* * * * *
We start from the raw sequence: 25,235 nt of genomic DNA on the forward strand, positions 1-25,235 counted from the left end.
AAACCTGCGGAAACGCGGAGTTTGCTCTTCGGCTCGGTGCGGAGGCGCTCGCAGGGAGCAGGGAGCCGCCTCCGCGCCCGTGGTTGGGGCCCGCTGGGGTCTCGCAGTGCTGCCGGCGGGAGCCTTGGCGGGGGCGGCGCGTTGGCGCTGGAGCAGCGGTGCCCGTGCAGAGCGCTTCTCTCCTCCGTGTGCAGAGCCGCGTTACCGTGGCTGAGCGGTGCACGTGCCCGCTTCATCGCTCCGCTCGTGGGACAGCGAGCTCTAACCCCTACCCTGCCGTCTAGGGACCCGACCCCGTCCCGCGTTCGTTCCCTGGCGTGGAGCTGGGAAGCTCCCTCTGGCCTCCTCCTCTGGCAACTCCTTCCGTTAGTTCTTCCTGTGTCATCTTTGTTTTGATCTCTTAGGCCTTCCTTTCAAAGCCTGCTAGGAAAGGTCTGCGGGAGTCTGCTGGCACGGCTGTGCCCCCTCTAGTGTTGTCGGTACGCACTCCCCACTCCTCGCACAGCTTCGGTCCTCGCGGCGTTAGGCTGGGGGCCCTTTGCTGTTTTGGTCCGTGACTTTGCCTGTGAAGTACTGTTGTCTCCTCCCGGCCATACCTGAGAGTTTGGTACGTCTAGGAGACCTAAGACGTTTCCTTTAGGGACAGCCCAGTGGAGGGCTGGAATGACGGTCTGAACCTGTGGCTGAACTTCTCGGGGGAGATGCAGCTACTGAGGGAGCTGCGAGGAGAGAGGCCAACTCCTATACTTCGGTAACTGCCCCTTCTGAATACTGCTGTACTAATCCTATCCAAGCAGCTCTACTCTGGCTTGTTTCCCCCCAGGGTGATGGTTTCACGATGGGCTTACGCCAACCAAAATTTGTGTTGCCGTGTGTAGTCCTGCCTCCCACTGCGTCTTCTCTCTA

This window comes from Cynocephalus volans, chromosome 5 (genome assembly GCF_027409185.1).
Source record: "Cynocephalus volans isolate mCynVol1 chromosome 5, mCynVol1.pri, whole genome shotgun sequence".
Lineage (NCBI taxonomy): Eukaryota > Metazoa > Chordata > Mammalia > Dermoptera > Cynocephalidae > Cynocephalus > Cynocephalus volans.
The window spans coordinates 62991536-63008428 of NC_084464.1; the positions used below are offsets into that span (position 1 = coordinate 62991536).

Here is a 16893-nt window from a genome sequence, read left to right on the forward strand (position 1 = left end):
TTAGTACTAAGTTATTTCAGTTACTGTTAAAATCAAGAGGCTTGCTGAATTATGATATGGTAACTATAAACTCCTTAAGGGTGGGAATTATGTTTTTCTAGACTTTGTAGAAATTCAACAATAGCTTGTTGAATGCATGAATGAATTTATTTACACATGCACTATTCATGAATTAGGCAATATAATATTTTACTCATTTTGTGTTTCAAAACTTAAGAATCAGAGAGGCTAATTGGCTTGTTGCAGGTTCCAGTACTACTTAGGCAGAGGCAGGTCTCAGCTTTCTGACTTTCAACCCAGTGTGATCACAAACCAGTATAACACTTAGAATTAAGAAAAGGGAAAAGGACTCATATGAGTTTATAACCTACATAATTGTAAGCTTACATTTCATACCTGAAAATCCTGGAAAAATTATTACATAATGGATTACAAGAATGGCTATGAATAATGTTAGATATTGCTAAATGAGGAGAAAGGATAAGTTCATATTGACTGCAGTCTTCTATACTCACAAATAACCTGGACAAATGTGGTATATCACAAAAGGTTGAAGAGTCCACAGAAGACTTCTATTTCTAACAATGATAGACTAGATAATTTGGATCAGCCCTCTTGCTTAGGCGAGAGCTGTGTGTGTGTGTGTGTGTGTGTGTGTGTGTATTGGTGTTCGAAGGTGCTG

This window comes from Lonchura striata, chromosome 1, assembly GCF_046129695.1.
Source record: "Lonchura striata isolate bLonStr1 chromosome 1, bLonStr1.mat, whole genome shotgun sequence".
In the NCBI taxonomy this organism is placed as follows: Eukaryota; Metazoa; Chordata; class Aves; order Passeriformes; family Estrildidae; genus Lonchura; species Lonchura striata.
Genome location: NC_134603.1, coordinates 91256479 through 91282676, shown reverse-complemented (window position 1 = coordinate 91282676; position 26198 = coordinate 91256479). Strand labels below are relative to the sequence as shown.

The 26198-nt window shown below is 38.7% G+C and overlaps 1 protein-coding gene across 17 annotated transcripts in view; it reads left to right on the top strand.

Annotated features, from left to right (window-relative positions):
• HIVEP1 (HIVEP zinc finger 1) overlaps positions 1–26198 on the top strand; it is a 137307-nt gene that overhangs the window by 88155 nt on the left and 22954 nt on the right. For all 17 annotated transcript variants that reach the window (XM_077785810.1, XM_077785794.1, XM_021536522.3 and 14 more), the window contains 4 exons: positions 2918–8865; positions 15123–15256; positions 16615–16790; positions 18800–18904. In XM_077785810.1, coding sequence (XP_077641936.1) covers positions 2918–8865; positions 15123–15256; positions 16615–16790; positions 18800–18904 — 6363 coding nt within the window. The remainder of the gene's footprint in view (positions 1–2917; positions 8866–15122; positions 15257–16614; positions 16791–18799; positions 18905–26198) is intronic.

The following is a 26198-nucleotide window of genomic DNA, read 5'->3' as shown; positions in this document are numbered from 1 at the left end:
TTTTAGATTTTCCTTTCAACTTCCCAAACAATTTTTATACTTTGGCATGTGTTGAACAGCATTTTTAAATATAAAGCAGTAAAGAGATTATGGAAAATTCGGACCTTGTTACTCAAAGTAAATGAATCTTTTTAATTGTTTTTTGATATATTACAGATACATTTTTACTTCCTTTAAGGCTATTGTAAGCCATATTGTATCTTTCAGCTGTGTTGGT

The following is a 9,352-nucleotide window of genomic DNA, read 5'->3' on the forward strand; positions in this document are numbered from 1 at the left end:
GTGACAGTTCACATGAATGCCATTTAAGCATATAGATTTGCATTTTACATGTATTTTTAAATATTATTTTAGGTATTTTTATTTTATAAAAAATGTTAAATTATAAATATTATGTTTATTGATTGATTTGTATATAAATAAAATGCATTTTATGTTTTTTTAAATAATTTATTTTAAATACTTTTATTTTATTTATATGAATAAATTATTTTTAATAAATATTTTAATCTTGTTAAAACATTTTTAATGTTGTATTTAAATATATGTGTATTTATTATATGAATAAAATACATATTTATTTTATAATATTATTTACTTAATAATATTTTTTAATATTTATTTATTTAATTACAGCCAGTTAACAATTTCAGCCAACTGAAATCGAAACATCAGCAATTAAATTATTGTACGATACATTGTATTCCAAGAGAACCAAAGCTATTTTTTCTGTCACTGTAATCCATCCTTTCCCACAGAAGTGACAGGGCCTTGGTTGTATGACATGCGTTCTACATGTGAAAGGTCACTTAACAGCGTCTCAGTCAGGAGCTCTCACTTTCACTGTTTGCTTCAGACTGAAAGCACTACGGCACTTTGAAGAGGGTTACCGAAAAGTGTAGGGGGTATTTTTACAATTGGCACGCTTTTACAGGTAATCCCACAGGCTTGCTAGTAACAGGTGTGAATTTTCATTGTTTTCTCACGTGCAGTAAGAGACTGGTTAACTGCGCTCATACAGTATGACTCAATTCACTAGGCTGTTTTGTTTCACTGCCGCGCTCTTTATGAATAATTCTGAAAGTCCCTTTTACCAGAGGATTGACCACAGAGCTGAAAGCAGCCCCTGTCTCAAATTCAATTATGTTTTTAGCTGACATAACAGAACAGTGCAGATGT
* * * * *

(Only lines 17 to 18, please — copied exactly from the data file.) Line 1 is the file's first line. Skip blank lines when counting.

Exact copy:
TTTTAGATTTTCCTTTCAACTTCCCAAACAATTTTTATACTTTGGCATGTGTTGAACAGCATTTTTAAATATAAAGCAGTAAAGAGATTATGGAAAATTCGGACCTTGTTACTCAAAGTAAATGAATCTTTTTAATTGTTTTTTGATATATTACAGATACATTTTTACTTCCTTTAAGGCTATTGTAAGCCATATTGTATCTTTCAGCTGTGTTGGT

The following is a 9,352-nucleotide window of genomic DNA, read 5'->3' on the forward strand; positions in this document are numbered from 1 at the left end: